Lam recalled instances when people treated his parents differently because they looked or talked differently.
“But on the other hand, you also realized that there are many more opportunities here in the US than many folks around the world (have),” he said. “So you really do develop a sense of pride.”
“It was kind of from that sense that I wanted to give back to the community. From the personal perspective, it’s that your parents had all these chances and opportunities to really succeed, accomplish a lot of different things and raise a family well,” Lam said.
“It comes from being here in this country and wanting to give back to the next generation, for new immigrants to come here, and also to help people here in the community, because I felt so much has been given to my family, too,” Lam said.
One issue that Lam is working on is improving health services for the Asian- American community.
Lam said that when
the Department of Health collects data on rates of hepatitis, an illness common in the Asian-American community, it often includes the categories of Caucasian, African American and Hispanic but sometimes Asian Americans are in the “other” category.
“It is very hard for us to figure out how to address the problems, if we have high rates of hepatitis, you might not be able to see that because we are buried within the ‘other’ category,” Lam said.
As a first step, Lam said the surveys should be accessible separately.
Lam is a Phi Beta Kappa graduate of Case Western Reserve University in Cleveland, Ohio, where he earned a bachelor of arts degree in political science and biology.
“When I went to college, I tried to keep a bigger perspective on things, so I double majored in political science and biology, two very different areas,” Lam said.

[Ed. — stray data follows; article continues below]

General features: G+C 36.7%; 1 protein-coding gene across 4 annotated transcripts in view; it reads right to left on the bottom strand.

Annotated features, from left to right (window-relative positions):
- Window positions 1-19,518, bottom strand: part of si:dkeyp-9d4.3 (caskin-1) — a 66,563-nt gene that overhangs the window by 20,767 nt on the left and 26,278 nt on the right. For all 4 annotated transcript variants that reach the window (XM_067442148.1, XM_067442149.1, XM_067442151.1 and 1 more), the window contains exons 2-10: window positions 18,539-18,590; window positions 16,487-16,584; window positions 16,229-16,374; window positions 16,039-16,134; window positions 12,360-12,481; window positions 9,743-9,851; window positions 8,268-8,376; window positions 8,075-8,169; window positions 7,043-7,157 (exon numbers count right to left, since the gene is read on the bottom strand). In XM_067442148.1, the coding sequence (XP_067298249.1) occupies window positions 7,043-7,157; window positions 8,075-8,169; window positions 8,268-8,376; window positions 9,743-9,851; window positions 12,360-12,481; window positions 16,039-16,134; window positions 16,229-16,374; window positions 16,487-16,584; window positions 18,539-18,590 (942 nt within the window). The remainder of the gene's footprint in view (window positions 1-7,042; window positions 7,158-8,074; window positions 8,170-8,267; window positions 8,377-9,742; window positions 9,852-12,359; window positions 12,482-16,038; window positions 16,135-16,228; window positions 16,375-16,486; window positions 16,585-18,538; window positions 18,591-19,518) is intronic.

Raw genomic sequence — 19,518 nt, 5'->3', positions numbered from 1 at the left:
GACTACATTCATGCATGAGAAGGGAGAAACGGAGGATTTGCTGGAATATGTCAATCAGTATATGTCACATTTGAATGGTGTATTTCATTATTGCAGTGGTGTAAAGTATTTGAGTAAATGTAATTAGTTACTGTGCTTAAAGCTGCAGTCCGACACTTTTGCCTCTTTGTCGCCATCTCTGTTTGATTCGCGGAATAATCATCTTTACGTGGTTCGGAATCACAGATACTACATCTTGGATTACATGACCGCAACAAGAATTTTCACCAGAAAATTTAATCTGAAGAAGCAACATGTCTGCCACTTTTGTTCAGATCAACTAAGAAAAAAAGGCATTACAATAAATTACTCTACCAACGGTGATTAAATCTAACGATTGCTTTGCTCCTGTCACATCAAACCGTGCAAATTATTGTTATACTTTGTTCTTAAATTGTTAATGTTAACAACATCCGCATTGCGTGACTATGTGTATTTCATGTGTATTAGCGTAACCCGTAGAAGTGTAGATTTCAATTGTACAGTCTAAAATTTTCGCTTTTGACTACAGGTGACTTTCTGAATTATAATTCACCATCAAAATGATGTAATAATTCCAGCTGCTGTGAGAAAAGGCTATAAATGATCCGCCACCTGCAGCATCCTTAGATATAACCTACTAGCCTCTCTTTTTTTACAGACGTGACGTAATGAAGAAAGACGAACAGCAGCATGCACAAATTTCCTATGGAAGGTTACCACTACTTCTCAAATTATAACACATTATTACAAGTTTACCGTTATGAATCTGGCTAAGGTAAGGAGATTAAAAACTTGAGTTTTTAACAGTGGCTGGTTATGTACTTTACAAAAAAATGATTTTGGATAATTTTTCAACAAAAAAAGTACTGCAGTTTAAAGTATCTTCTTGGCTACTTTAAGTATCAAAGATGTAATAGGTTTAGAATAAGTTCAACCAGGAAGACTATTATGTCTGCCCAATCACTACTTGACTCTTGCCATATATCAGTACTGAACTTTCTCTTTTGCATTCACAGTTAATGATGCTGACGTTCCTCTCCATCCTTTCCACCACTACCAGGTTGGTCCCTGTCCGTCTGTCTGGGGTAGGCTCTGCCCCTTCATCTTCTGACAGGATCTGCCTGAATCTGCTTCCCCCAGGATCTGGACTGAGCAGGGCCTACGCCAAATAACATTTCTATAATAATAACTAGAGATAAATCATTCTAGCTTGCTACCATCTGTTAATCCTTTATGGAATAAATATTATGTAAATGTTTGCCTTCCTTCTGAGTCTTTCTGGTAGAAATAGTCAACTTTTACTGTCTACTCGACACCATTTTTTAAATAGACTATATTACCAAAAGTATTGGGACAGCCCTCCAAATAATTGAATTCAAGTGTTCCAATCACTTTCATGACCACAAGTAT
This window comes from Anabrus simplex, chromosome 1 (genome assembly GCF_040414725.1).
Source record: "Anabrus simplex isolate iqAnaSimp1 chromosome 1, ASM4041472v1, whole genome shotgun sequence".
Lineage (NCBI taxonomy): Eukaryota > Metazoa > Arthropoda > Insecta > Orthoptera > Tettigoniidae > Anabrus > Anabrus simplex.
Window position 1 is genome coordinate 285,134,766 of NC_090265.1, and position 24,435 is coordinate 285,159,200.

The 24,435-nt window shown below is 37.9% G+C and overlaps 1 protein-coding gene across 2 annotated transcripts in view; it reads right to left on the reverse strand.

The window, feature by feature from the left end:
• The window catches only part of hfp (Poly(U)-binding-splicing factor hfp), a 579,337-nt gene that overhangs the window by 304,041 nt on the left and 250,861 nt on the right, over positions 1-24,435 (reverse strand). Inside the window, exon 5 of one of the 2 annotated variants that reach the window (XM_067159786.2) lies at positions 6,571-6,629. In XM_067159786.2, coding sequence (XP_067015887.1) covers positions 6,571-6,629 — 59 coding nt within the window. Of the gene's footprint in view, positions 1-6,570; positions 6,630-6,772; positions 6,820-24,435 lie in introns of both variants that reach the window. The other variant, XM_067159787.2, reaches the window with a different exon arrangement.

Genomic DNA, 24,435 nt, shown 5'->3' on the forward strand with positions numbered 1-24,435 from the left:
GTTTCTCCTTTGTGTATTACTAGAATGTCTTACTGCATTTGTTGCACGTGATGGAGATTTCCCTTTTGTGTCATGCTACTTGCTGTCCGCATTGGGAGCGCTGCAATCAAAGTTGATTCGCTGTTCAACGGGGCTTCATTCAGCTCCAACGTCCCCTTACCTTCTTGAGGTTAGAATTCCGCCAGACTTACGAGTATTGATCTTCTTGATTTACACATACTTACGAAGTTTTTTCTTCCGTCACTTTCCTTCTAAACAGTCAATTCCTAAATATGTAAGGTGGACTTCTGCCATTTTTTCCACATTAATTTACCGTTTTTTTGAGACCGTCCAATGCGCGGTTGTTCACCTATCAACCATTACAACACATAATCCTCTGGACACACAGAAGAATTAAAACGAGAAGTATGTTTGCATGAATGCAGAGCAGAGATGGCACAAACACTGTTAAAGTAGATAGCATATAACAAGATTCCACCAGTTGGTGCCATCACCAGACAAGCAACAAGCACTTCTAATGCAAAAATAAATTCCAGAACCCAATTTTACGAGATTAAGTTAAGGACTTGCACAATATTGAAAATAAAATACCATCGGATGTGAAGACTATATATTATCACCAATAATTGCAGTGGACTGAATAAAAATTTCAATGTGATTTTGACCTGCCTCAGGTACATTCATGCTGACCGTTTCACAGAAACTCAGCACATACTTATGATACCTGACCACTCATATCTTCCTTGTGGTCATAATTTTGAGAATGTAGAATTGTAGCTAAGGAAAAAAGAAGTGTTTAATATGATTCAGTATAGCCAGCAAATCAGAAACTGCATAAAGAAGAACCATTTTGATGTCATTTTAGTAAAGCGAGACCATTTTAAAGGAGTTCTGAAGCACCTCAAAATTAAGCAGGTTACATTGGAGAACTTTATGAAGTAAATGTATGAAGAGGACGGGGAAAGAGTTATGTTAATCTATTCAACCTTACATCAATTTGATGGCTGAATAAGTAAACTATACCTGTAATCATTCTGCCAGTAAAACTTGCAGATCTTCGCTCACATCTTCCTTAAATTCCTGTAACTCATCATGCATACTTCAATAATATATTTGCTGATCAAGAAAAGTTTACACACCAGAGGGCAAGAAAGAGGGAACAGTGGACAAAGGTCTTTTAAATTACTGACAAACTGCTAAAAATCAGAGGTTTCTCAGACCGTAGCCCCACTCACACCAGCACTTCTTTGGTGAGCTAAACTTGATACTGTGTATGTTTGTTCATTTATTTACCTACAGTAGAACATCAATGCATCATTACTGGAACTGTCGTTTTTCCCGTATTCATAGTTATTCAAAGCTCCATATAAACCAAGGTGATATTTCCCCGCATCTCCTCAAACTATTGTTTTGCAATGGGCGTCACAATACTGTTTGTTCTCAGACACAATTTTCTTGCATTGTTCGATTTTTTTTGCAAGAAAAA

He chose biology because it was closely aligned with his previous training, while political science is more of a personal interest.
Lam earned his medical degree from the University of Maryland and his master’s of public health from Johns Hopkins University, where he also completed his residency training and served as chief resident. Lam is also board-certified in preventive medicine.
“I came here because I knew a lot of health-policy work was done around the DC area. Because of the federal government, a lot of the public health has been done around here, so it’s good place to come for training,” he said.
While in medical school, Lam was elected the student body president of the University of Maryland, Baltimore, and he interned on the health affairs staff of the Committee on Oversight and Government Reform of the US House of Representatives. While there, he assisted oversight investigations on drug-safety policy.
Lam also served as a biodefense analyst at the Center for Biosecurity at the University of Pittsburgh Medical Center and wrote reports on public health preparedness.
“I just happen to have a lot of experience … that kind of guides me towards health policy and public health, which is kind of the blending of political science and the biology and the medicine together,” Lam said.
Dr Clarence Lam, a Maryland state delegate representing District 12, sits in his office at the Johns Hopkins Bloomberg School of Public Health in Baltimore. Lam serves on the faculty and as the program director of the preventive medicine residency program at the School of Public Health.
Dr Clarence Lam